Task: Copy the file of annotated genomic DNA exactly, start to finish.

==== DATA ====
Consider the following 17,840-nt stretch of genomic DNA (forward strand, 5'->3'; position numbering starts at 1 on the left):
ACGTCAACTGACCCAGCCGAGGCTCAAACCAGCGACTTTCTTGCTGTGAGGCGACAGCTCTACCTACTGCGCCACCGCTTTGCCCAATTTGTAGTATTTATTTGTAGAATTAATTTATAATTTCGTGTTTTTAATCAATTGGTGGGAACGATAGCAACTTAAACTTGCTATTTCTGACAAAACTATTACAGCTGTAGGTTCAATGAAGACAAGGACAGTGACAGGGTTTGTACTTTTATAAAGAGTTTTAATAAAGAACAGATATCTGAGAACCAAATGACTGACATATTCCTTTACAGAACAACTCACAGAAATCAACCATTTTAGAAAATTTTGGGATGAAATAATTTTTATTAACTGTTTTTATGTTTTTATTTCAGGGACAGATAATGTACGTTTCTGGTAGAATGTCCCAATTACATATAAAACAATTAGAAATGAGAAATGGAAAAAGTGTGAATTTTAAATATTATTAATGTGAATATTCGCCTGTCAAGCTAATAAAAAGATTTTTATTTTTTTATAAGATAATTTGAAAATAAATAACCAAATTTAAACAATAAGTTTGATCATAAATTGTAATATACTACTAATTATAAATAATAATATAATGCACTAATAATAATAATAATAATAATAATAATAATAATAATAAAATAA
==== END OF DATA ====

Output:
Consider the following 17,840-nt stretch of genomic DNA (forward strand, 5'->3'; position numbering starts at 1 on the left):
ACGTCAACTGACCCAGCCGAGGCTCAAACCAGCGACTTTCTTGCTGTGAGGCGACAGCTCTACCTACTGCGCCACCGCTTTGCCCAATTTGTAGTATTTATTTGTAGAATTAATTTATAATTTCGTGTTTTTAATCAATTGGTGGGAACGATAGCAACTTAAACTTGCTATTTCTGACAAAACTATTACAGCTGTAGGTTCAATGAAGACAAGGACAGTGACAGGGTTTGTACTTTTATAAAGAGTTTTAATAAAGAACAGATATCTGAGAACCAAATGACTGACATATTCCTTTACAGAACAACTCACAGAAATCAACCATTTTAGAAAATTTTGGGATGAAATAATTTTTATTAACTGTTTTTATGTTTTTATTTCAGGGACAGATAATGTACGTTTCTGGTAGAATGTCCCAATTACATATAAAACAATTAGAAATGAGAAATGGAAAAAGTGTGAATTTTAAATATTATTAATGTGAATATTCGCCTGTCAAGCTAATAAAAAGATTTTTATTTTTTTATAAGATAATTTGAAAATAAATAACCAAATTTAAACAATAAGTTTGATCATAAATTGTAATATACTACTAATTATAAATAATAATATAATGCACTAATAATAATAATAATAATAATAATAATAATAATAATAAAATAA